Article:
Preventing Toxic Mold Growth Indoors During the Summer Months
Across the U.S., mold growing inside can cause health problems for homeowners, from allergies to asthma. In the past 12 months, residents of the District of Columbia, Kansas, Tennessee, Connecticut, New Hampshire, West Virginia, New York, Kentucky, Illinois, and Missouri logged the highest number of online searches for “mold removal,” according to Google Trends research.
Mold can grow unseen throughout your home in the walls, crawl space, and basement. It can affect the structural integrity of a home and ruin building materials, rugs and furnishings. On a hot summer day, humidity coupled with a lack of air circulation can trigger the growth and spread of toxic mold. In cities like Baltimore, Richmond, and Virginia Beach, warm summer months seem to start earlier and end later each year. With rising temperatures across the area comes an increased need to stop mold growth before it starts.
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Common Types and What They Look Like
Mold is common and can be found growing almost everywhere indoors and outdoors throughout the U.S. Mold growing outdoors is natural and plays an important role in a healthy ecosystem. Mold found growing indoors, however, can be a huge problem – to your own health and the structural integrity of your home.
The most common types of mold found growing indoors in the U.S. are listed below. Each of these types of mold can negatively affect the air quality found in your home.
- Cladosporium grows on moist acrylic-painted walls, wood, carpets, wallpaper, or other damp organic matter. There are 40 different kinds of Cladosporium and they come in many different colors including green, brown, gray, and black.
- Penicillium is a different type of mold you may have learned about in science class or found in your own refrigerator on spoiled food. It causes food and other perishable items to spoil. Penicillium can also be found growing on walls, wallpaper, floors, and carpet. It can be blue, yellow, green, or white.
- Alternaria mold often grows on iron, tiles, bricks, plaster, wallpaper, paper, and canvas. There are 50 different types of Alternaria mold, which is a common cause of allergies. Alternaria grows in dark gray spots.
Beware of This Toxic Mold
The most toxic type of mold found growing indoors is Stachybotrys chartarum. Often called “black mold,” it is a dangerous, toxic mold. Luckily, this type of mold growth indoors is rare. It is most often caused by long-term moisture in a home. For example, a home that has been empty for months without good air circulation or that has a leaky pipe could have toxic black mold.
It is very difficult to identify the difference between black mold and many of the other common types of mold that grow indoors. Toxic black mold is green-ish black in color and can produce a musty or rotten smell, what we think of as a “musty-smelling basement.” It can be found on water-damaged materials that have been damp for longer than 24 hours.
Because it’s difficult to tell the difference between black mold and other types, the Center for Disease Control recommends removing all mold immediately.
Preventing Mold Growth and Removing It From Your Home
Mold can harm your health even if you can’t see it. That’s why it’s important to stop its growth before it starts. The best way to stop mold from growing in your home is to reduce moisture inside the home.
Remove Excess Moisture
One of the quickest and easiest ways to reduce moisture in the air is to run an air conditioner during the summer months and add a dehumidifier to rooms where moisture lurks, including the basement, crawl space, or other areas without good air circulation.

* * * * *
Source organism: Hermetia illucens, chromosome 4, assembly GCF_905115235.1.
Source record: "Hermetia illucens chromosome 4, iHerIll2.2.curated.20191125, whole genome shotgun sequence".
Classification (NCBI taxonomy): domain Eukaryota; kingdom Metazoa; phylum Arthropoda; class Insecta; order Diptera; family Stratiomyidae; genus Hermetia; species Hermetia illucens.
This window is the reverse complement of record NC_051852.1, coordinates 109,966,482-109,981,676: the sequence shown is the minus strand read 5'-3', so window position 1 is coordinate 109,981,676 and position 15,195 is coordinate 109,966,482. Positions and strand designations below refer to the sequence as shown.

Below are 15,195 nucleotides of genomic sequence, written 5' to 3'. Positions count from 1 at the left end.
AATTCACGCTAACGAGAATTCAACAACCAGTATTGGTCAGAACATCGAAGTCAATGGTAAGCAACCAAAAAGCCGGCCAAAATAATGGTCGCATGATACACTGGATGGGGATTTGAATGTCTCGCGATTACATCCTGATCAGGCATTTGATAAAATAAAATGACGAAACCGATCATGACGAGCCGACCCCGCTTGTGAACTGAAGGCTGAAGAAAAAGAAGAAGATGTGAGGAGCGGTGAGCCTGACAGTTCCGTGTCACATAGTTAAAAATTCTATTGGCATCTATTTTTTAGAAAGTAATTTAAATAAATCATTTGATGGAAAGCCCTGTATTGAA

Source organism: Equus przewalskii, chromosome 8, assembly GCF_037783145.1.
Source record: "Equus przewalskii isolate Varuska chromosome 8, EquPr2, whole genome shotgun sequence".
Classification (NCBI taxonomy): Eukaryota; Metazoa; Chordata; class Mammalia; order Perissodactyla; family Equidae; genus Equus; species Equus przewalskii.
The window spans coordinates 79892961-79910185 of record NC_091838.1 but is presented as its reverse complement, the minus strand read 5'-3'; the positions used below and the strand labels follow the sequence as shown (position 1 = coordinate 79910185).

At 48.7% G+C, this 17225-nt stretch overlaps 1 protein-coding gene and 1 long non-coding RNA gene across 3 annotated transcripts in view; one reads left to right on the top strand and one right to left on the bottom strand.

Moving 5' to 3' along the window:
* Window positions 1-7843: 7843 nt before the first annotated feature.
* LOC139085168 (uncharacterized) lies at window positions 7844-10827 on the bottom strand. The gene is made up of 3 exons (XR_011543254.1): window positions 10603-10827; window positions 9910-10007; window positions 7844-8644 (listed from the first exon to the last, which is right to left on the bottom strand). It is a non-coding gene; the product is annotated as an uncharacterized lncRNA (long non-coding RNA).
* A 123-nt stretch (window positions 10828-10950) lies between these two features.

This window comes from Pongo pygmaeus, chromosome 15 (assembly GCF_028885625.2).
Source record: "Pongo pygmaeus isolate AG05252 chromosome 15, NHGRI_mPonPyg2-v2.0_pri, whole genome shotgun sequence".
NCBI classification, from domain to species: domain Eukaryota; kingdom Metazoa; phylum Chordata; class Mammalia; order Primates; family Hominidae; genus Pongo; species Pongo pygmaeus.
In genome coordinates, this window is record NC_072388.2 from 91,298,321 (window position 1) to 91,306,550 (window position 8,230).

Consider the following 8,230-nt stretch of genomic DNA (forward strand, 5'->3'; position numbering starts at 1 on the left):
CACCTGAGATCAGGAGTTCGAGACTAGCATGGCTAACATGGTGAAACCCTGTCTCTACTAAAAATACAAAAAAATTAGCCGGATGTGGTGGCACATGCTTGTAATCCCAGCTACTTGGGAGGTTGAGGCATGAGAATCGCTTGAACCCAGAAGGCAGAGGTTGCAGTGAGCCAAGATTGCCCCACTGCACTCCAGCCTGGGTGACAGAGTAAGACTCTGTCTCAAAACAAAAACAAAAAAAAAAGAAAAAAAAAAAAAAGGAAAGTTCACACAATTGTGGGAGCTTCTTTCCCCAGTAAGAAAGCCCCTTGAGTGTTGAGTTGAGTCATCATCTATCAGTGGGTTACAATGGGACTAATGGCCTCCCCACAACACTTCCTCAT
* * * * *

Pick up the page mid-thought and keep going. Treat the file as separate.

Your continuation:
If moisture develops inside the home from a leak, open window, or other reason, it’s important to dry any wet areas, including carpets, walls, and furnishings – immediately. To reduce the chance of water leaking into your home, clean gutters and direct the flow of water away from exterior walls before the spring or summer rainy season. Get your home, including its foundation, inspected regularly for cracks, which can allow water into the home. If you use sprinklers to water plants and lawns, make sure they are not striking exterior walls directly or causing pooling water near the home, which could leak indoors.
Other Indoor Tips
There are many other ways you can help reduce mold growth indoors. Remove carpet from bathrooms and unfinished basements. Run fans to create air circulation in all rooms of the house, especially ones that are underused like basements, guest rooms, or storage areas. Don’t overwater indoor plants and clean air vents. Replace air filters regularly to reduce the spread of mold through the air. Cover pipes with insulation to reduce water pooling outside the pipes in the summer months. Clean all bathrooms regularly and remove all standing water, including inside showers and bathtubs. Keeping a clean kitchen, including removing perishable items from your refrigerator and cabinets, is also a good way to reduce mold growth.
Finally, if you do find mold growing inside, remove it immediately. Throw away molding food, use cleaning products to completely remove mold from walls, and remove and throw away carpets, furnishings, and other items. Don’t just paint or caulk over mold in the shower, bathroom, basement, or other areas. Remove it completely using soapy water or a commercial mildew and mold remover. Once the mold is removed, identify the cause for its growth and fix the issue, or the mold will just grow back again!
At JES, our professional basement waterproofing, foundation repair, and crawl space repair teams can help fix current problems and reduce mold growth in the future. To learn more about our industry-leading crawl space encapsulation system called CrawlSeal and how it can improve moisture control in your home, contact us today!